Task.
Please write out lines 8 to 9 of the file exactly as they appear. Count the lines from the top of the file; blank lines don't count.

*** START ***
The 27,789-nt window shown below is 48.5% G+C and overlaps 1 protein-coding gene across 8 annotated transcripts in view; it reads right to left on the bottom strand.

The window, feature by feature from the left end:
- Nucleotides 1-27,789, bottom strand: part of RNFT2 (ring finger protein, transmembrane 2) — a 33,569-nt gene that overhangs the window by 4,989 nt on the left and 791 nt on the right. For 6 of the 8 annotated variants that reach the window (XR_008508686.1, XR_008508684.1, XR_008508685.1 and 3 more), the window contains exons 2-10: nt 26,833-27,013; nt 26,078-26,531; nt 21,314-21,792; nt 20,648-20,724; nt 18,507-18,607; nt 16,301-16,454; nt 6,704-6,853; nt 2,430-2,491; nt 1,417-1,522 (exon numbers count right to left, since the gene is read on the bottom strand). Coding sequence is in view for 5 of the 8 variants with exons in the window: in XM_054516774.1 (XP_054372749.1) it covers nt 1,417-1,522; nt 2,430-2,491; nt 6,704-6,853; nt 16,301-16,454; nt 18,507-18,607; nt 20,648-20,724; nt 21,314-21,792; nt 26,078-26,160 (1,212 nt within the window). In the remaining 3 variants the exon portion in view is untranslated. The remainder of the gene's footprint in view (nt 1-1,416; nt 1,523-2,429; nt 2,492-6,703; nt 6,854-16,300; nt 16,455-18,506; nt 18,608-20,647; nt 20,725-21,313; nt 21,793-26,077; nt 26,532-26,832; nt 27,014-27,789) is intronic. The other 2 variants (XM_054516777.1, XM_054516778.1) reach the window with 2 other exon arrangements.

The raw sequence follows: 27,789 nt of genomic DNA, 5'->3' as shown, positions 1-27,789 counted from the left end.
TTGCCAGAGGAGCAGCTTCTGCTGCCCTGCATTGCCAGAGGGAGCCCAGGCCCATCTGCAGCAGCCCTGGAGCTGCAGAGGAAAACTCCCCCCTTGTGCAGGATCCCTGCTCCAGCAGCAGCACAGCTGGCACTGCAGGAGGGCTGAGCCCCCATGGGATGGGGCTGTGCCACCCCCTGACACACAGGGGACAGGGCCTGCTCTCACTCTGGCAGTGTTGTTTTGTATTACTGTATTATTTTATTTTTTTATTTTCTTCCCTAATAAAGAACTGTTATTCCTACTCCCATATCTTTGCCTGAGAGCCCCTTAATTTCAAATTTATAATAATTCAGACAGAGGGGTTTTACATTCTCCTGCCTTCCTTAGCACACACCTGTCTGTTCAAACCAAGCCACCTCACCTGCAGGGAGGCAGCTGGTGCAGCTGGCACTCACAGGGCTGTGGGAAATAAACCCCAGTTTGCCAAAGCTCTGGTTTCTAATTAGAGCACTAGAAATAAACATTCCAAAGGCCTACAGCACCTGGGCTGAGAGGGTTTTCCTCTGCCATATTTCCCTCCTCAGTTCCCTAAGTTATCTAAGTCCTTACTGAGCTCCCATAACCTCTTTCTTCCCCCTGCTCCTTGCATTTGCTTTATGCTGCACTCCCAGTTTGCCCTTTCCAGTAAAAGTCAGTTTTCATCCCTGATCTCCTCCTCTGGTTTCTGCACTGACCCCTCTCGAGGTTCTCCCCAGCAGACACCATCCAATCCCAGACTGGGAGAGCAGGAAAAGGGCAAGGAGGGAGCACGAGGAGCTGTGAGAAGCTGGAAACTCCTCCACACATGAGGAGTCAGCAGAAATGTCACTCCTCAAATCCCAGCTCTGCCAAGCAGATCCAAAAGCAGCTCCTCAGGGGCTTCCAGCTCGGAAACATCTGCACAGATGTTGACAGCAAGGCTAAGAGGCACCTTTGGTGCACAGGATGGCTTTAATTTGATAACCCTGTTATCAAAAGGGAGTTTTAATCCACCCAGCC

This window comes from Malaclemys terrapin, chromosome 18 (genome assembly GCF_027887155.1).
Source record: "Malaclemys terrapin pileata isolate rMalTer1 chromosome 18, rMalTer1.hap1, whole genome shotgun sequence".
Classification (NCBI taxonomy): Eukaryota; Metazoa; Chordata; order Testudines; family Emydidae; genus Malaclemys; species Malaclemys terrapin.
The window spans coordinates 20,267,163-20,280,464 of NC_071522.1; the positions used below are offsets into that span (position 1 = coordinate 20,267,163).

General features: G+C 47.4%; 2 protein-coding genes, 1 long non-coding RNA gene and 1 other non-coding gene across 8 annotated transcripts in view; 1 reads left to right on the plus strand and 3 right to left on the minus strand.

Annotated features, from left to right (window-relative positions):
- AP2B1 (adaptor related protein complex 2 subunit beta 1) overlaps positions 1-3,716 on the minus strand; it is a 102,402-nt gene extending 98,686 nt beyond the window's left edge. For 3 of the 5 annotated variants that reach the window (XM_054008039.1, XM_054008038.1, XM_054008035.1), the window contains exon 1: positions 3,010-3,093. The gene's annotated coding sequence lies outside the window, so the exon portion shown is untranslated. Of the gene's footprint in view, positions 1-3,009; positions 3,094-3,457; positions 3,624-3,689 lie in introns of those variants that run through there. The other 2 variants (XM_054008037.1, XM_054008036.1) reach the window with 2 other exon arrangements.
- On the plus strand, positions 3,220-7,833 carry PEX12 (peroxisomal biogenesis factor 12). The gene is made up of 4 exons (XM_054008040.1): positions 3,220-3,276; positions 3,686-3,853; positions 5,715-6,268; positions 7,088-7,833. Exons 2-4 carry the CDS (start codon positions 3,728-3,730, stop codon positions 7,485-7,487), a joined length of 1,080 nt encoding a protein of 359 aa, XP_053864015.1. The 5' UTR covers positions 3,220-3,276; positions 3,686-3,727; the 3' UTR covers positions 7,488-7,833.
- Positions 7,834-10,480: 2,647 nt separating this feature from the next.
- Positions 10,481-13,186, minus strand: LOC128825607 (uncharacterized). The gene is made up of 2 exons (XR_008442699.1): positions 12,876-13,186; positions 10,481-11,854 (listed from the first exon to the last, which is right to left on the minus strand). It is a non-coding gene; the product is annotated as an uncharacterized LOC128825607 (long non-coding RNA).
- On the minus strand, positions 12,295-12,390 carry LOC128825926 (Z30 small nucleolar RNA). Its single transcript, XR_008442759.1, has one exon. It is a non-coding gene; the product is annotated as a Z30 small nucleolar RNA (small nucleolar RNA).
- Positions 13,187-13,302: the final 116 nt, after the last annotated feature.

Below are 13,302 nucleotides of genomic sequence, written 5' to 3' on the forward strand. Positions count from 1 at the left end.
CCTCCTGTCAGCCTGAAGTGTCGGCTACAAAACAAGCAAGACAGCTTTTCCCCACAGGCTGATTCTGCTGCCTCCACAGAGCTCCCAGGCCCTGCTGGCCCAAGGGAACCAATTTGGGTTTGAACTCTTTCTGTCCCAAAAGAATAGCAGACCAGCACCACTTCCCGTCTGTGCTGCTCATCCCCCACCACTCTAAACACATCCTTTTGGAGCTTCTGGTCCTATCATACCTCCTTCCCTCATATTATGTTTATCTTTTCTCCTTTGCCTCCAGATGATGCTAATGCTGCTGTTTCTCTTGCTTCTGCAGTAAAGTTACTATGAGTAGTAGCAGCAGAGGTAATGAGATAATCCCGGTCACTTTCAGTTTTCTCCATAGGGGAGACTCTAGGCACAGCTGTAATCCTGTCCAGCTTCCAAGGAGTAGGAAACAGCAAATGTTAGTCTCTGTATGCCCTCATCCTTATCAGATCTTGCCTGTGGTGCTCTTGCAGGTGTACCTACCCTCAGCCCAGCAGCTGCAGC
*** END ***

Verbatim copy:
Classification (NCBI taxonomy): Eukaryota; Metazoa; Chordata; order Testudines; family Emydidae; genus Malaclemys; species Malaclemys terrapin.
The window spans coordinates 20,267,163-20,280,464 of NC_071522.1; the positions used below are offsets into that span (position 1 = coordinate 20,267,163).